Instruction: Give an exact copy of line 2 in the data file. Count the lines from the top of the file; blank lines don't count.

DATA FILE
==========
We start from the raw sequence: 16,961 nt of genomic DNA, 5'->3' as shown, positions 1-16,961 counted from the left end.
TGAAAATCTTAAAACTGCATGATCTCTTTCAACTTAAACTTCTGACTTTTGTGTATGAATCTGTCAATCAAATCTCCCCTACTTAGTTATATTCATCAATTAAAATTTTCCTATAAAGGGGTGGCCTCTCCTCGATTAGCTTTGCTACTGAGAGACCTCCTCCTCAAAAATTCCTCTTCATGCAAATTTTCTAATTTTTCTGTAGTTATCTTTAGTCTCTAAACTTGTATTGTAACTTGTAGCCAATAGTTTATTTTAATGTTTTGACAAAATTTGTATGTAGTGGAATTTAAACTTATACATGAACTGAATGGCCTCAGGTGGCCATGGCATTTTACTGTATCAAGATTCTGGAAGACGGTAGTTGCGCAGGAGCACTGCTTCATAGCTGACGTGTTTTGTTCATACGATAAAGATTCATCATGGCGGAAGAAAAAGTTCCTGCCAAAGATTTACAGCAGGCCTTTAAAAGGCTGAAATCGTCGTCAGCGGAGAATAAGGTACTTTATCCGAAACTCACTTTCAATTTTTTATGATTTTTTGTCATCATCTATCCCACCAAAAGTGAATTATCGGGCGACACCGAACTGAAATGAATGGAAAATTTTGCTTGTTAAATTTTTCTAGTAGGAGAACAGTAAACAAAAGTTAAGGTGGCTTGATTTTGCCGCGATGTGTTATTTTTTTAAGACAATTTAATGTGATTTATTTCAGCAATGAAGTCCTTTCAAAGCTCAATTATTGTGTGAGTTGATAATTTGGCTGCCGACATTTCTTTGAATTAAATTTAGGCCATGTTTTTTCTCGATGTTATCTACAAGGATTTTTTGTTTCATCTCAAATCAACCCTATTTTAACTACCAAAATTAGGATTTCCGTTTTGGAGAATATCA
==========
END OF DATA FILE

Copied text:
TGAAAATCTTAAAACTGCATGATCTCTTTCAACTTAAACTTCTGACTTTTGTGTATGAATCTGTCAATCAAATCTCCCCTACTTAGTTATATTCATCAATTAAAATTTTCCTATAAAGGGGTGGCCTCTCCTCGATTAGCTTTGCTACTGAGAGACCTCCTCCTCAAAAATTCCTCTTCATGCAAATTTTCTAATTTTTCTGTAGTTATCTTTAGTCTCTAAACTTGTATTGTAACTTGTAGCCAATAGTTTATTTTAATGTTTTGACAAAATTTGTATGTAGTGGAATTTAAACTTATACATGAACTGAATGGCCTCAGGTGGCCATGGCATTTTACTGTATCAAGATTCTGGAAGACGGTAGTTGCGCAGGAGCACTGCTTCATAGCTGACGTGTTTTGTTCATACGATAAAGATTCATCATGGCGGAAGAAAAAGTTCCTGCCAAAGATTTACAGCAGGCCTTTAAAAGGCTGAAATCGTCGTCAGCGGAGAATAAGGTACTTTATCCGAAACTCACTTTCAATTTTTTATGATTTTTTGTCATCATCTATCCCACCAAAAGTGAATTATCGGGCGACACCGAACTGAAATGAATGGAAAATTTTGCTTGTTAAATTTTTCTAGTAGGAGAACAGTAAACAAAAGTTAAGGTGGCTTGATTTTGCCGCGATGTGTTATTTTTTTAAGACAATTTAATGTGATTTATTTCAGCAATGAAGTCCTTTCAAAGCTCAATTATTGTGTGAGTTGATAATTTGGCTGCCGACATTTCTTTGAATTAAATTTAGGCCATGTTTTTTCTCGATGTTATCTACAAGGATTTTTTGTTTCATCTCAAATCAACCCTATTTTAACTACCAAAATTAGGATTTCCGTTTTGGAGAATATCA